The Lightbulb Finally Came On!

Eyes front! Core engaged! Shoulders open! Relax the hips! Relax the upper leg! Keep that supporting lower leg on! Relax the ankles and be ready to engage them if needed! Arms at your sides, elbows elastic, wrists flexible and not locked ! This is not some sort of Xtreme Yoga Boot Camp. This is ……..Dressage! And all of it must take place on top of 1,200 pounds of a moving horse who has a mind of his own.

Dressage.  The best riders make it look effortless; horse and rider glide through the movements as if it was a pleasant ride in the park. How do they do that when in reality it is hard and physically demanding work for both horse and rider?  Practice. Years of it.

Biasini and I have been training and competing at the Prix St. George level for the past year. This coming winter season I hope we will ride down the centerline for our first Intermediare 1.  That is the goal.  And what have we been doing to prepare for this?  Have we been practicing all the advanced moves?  No, we have not. Over the summer if we were going to a show our coach ,Canadian Olympian, Belinda Trussell would run us through some of the moves from the  Prix St. George test but other than that we just worked on the basics. The basics: trot and canter on 20 meter circles or around the outside of the arena.

When people see the top dressage horses they think the horse was born with spectacular gaits; fabulous trots and bounding canters.  Well, they may have been born capable of that expression but it is the hours, the years, of training that bring it out.  Even the top dressage horse in the world , the Olympic gold medal winning Valegro did not arrive with the gaits he has now. His trot was good but not awe inspiring, his canter was huge and looked like it would be difficult to collect for the advanced levels. But now…he is stunning.

I am an amateur rider and an older one at that so I am not aiming for the Olympics but I am aiming to develop my skills as a rider and bring out the best in my very talented horse. Belinda sees to it that every lesson ( we have three a week) we are working to achieve that. For the past three weeks we have worked on the trot.  Biasini’s trot was not in need of repair but Belinda wanted it to go to the next level: shifting his weight more to his hindquarters so he can lift his shoulder,giving him more spring and lift so he has more “air” time.

For the past three weeks we did whole 45 minute lessons at sitting trot .If you are not a rider let me tell you that is a marathon workout! If you are a rider you already know this.

A week ago, while riding on my own, Biasini got really heavy in my hands. In other words he was pulling. It  is hard as a rider not to pull back when this happens but the horse will only pull more and they will always win that struggle. Belinda must have said 10,000 times: ” Leg before hand!” That means when he pulls I push him up and forward with my leg as my first response. So there I am , Biasini is  pulling a like a freight train and….I respond with two bumps from my ankle on his sides and then  lightening fast; fingers close , fingers open, on the reins. And then…BOOM! It happened!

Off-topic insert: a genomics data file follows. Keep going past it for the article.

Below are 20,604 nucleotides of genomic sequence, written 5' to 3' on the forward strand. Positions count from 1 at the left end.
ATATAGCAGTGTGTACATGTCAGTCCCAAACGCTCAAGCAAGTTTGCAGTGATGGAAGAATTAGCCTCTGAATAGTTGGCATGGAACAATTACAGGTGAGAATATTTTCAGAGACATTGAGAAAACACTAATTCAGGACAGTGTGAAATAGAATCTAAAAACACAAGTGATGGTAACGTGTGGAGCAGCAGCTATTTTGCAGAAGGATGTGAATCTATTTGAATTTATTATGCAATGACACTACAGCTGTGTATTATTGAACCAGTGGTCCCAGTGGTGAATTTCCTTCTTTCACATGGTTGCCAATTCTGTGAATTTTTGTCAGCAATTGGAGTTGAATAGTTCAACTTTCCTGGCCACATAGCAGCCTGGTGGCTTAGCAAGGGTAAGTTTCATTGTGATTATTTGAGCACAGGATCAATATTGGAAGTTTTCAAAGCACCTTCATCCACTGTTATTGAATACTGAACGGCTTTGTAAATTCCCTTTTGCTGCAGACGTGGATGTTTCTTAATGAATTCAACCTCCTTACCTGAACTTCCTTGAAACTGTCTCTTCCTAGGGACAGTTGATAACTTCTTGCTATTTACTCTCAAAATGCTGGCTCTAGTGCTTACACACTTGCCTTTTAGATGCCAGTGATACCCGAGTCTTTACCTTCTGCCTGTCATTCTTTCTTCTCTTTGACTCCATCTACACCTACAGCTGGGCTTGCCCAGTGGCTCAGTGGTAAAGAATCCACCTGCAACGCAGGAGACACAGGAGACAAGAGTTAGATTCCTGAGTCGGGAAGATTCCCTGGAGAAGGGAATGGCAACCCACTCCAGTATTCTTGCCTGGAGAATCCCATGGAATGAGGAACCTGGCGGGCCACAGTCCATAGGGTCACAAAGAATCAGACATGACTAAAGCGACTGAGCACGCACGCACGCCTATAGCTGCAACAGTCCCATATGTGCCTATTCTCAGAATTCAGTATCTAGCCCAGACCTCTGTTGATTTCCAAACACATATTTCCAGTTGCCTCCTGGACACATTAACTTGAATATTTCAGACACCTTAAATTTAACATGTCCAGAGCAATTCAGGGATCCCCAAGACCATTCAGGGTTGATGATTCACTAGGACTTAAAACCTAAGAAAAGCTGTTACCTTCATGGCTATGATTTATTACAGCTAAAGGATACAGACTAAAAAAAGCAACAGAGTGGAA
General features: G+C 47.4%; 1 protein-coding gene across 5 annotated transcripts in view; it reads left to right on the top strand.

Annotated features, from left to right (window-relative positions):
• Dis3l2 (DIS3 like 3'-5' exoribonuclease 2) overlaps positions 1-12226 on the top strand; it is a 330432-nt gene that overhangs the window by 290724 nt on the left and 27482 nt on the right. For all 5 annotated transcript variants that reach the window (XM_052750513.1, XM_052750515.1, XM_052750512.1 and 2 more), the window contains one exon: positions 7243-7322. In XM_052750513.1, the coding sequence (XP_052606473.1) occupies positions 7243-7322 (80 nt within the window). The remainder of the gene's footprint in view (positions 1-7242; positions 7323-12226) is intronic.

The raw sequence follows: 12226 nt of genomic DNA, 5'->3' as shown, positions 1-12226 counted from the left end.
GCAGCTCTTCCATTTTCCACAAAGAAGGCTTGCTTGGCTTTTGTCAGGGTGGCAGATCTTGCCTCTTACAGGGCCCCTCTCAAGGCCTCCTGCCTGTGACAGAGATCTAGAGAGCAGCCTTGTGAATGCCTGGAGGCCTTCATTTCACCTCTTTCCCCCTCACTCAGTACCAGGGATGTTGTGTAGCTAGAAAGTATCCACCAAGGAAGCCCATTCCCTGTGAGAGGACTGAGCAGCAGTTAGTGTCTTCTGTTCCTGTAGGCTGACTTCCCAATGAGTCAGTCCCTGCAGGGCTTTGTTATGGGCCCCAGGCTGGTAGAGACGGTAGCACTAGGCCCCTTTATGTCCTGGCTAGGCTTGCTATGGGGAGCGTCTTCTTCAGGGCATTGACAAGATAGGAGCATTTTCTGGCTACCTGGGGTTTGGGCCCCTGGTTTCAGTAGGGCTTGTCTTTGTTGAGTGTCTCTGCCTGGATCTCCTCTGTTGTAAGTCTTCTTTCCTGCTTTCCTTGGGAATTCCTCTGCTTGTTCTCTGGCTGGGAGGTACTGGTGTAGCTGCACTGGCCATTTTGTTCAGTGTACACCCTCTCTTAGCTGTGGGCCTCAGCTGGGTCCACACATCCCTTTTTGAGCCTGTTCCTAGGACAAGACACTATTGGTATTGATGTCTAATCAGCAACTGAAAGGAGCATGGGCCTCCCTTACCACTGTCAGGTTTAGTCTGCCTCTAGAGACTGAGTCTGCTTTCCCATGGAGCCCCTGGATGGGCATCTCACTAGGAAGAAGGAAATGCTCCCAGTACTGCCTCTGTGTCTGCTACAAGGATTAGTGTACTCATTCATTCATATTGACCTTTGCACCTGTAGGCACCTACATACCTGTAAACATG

His shoulder came up and he was light in my hand and the trot was airborne!

1-L12

This is an extraordinary feeling!  The committee in my head that had been saying “You’re never going to get this!” faded away. When I was able to reproduce this wonderful trot  consistently in my next lesson I was thrilled. Belinda was also thrilled and Biasini was very proud of himself.

Why did it take three weeks for me to find this?  I understood the aids that I had to give to Biasini and I thought I was giving them correctly but I did not get the right result. Why did it work on that one day?  At that ‘lightbulb’ moment I had the right timing and reacted without thinking about it too much. Then once I had the feel for the movement it was so much easier to get it again.

So much of riding a horse is about the ‘feel’ and not about the thought process.

5 Comments Add yours

  1. Beautiful! I am not one who understands dressage, but I know beauty when I see it!

    Liked by 1 person

    1. anne leueen says:

      Thank you. It is an interesting discipline that requires a lot of focus and patience!

      Liked by 1 person

  2. Great writing! I could feel myself sort of trying it out, on the couch, as I was reading along 🙂 I love to read about all other riders struggling with all these concepts. SO difficult to get the coordination just right…
    I’m struggling with teaching Valiosa the shoulder in. Sure, reading until I’m blue in the face on the different methods and philosophies of this simple yet difficult move. Watching gorgeous striding warmbloods doing it without any change in tempo just by the rider turning their shoulders, yeah and hips, and absolutely NO holding on the inside rein.
    Well, waiting for my own little lightbulb moment over here 🙂

    Biasini is such a great mover!

    Like

  3. Avery says:

    yay for lightbulb! feel gets better with thought process

    Like

  4. Beautiful! Gosh…I have so much to learn about Dressage!

    Like

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